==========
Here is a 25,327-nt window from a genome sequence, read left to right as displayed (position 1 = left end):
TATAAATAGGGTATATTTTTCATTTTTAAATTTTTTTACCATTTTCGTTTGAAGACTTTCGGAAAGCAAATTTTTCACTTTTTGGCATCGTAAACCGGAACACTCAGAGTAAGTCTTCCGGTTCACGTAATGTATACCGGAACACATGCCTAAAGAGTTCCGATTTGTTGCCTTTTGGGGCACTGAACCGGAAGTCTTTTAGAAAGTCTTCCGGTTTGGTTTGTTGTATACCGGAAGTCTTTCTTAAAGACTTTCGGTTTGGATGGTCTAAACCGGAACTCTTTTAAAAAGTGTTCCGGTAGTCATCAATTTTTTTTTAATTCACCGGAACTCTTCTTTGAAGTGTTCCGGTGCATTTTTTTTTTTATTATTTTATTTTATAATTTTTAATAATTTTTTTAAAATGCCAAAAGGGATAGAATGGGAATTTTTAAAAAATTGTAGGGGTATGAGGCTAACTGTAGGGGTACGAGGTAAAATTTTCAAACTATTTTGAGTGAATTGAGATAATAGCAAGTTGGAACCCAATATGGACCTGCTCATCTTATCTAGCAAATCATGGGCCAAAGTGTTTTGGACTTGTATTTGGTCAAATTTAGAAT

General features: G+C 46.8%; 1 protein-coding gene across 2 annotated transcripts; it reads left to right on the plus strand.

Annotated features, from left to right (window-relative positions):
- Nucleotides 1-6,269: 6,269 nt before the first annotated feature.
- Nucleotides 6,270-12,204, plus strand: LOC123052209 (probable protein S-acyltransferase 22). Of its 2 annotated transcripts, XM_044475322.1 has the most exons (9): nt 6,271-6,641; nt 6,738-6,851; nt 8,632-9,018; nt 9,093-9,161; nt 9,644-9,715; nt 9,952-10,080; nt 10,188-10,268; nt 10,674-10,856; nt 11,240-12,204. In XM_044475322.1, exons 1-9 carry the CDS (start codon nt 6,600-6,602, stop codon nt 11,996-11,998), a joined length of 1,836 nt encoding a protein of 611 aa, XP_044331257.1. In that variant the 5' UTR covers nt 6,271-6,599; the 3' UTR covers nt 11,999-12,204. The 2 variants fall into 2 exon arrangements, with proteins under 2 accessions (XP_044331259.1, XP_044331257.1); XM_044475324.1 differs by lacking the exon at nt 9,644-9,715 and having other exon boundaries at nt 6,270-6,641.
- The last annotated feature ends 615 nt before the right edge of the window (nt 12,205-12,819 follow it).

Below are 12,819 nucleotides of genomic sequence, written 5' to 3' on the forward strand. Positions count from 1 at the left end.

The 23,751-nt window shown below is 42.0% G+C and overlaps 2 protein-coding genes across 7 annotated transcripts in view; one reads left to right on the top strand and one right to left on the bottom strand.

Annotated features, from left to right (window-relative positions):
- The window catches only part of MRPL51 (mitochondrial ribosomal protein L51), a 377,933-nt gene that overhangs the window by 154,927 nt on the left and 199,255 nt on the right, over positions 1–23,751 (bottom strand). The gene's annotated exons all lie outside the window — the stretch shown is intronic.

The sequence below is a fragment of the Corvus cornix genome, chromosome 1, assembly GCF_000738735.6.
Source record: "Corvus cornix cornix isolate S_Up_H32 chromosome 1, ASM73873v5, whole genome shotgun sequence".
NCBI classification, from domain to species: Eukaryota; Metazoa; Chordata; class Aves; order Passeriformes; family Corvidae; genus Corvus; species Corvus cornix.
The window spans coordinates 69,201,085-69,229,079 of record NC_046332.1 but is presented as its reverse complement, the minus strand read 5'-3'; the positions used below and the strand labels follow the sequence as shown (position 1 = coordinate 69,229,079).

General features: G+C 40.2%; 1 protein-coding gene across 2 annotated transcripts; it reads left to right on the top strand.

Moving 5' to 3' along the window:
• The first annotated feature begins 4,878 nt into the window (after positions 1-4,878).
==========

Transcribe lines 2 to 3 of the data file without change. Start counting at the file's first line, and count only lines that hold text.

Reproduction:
TATAAATAGGGTATATTTTTCATTTTTAAATTTTTTTACCATTTTCGTTTGAAGACTTTCGGAAAGCAAATTTTTCACTTTTTGGCATCGTAAACCGGAACACTCAGAGTAAGTCTTCCGGTTCACGTAATGTATACCGGAACACATGCCTAAAGAGTTCCGATTTGTTGCCTTTTGGGGCACTGAACCGGAAGTCTTTTAGAAAGTCTTCCGGTTTGGTTTGTTGTATACCGGAAGTCTTTCTTAAAGACTTTCGGTTTGGATGGTCTAAACCGGAACTCTTTTAAAAAGTGTTCCGGTAGTCATCAATTTTTTTTTAATTCACCGGAACTCTTCTTTGAAGTGTTCCGGTGCATTTTTTTTTTTATTATTTTATTTTATAATTTTTAATAATTTTTTTAAAATGCCAAAAGGGATAGAATGGGAATTTTTAAAAAATTGTAGGGGTATGAGGCTAACTGTAGGGGTACGAGGTAAAATTTTCAAACTATTTTGAGTGAATTGAGATAATAGCAAGTTGGAACCCAATATGGACCTGCTCATCTTATCTAGCAAATCATGGGCCAAAGTGTTTTGGACTTGTATTTGGTCAAATTTAGAAT

General features: G+C 46.8%; 1 protein-coding gene across 2 annotated transcripts; it reads left to right on the plus strand.